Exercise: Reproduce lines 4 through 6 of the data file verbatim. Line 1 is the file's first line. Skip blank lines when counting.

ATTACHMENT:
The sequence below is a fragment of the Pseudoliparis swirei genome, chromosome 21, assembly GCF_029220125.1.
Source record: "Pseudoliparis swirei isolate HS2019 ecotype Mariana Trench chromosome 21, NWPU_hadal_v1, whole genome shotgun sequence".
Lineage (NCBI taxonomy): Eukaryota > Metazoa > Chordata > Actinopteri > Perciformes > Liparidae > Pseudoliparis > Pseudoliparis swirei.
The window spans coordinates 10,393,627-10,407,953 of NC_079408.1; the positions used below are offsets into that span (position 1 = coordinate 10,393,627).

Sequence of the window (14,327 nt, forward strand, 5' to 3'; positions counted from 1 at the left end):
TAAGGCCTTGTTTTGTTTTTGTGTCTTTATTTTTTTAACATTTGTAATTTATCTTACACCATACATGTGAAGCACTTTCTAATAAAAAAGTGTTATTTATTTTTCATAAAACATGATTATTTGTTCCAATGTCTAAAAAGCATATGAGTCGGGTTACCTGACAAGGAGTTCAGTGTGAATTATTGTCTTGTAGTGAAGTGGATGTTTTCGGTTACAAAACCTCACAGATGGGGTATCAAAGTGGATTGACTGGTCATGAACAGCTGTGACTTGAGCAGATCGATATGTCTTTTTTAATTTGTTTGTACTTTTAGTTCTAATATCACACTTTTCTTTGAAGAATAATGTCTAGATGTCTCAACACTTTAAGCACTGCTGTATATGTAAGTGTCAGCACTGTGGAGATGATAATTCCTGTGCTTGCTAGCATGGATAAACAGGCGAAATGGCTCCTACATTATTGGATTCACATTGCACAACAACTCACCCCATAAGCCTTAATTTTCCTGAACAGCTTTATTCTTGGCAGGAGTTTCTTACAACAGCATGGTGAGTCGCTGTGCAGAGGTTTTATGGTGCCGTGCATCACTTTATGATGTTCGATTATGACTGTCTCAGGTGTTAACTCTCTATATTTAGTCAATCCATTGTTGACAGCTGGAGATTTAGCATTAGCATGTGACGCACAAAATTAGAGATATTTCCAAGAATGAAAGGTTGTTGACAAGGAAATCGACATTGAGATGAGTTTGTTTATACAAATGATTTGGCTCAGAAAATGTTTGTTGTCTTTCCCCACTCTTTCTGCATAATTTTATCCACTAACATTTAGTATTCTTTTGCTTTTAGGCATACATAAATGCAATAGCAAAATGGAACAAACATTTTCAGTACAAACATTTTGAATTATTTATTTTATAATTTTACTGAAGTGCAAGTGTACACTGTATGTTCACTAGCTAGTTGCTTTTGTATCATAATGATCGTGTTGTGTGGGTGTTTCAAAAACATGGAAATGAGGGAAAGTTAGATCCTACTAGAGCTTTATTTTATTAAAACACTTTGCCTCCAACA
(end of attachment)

The window spans coordinates 10,393,627-10,407,953 of NC_079408.1; the positions used below are offsets into that span (position 1 = coordinate 10,393,627).

Sequence of the window (14,327 nt, forward strand, 5' to 3'; positions counted from 1 at the left end):
TAAGGCCTTGTTTTGTTTTTGTGTCTTTATTTTTTTAACATTTGTAATTTATCTTACACCATACATGTGAAGCACTTTCTAATAAAAAAGTGTTATTTATTTTTCATAAAACATGATTATTTGTTCCAATGTCTAAAAAGCATATGAGTCGGGTTACCTGACAAGGAGTTCAGTGTGAATTATTGTCTTGTAGTGAAGTGGATGTTTTCGGTTACAAAACCTCACAGATGGGGTATCAAAGTGGATTGACTGGTCATGAACAGCTGTGACTTGAGCAGATCGATATGTCTTTTTTAATTTGTTTGTACTTTTAGTTCTAATATCACACTTTTCTTTGAAGAATAATGTCTAGATGTCTCAACACTTTAAGCACTGCTGTATATGTAAGTGTCAGCACTGTGGAGATGATAATTCCTGTGCTTGCTAGCATGGATAAACAGGCGAAATGGCTCCTACATTATTGGATTCACATTGCACAACAACTCACCCCATAAGCCTTAATTTTCCTGAACAGCTTTATTCTTGGCAGGAGTTTCTTACAACAGCATGGTGAGTCGCTGTGCAGAGGTTTTATGGTGCCGTGCATCACTTTATGATGTTCGATTATGACTGTCTCAGGTGTTAACTCTCTATATTTAGTCAATCCATTGTTGACAGCTGGAGATTTAGCATTAGCATGTGACGCACAAAATTAGAGATATTTCCAAGAATGAAAGGTTGTTGACAAGGAAATCGACATTGAGATGAGTTTGTTTATACAAATGATTTGGCTCAGAAAATGTTTGTTGTCTTTCCCCACTCTTTCTGCATAATTTTATCCACTAACATTTAGTATTCTTTTGCTTTTAGGCATACATAAATGCAATAGCAAAATGGAACAAACATTTTCAGTACAAACATTTTGAATTATTTATTTTATAATTTTACTGAAGTGCAAGTGTACACTGTATGTTCACTAGCTAGTTGCTTTTGTATCATAATGATCGTGTTGTGTGGGTGTTTCAAAAACATGGAAATGAGGGAAAGTTAGATCCTACTAGAGCTTTATTTTATTAAAACACTTTGCCTCCAACA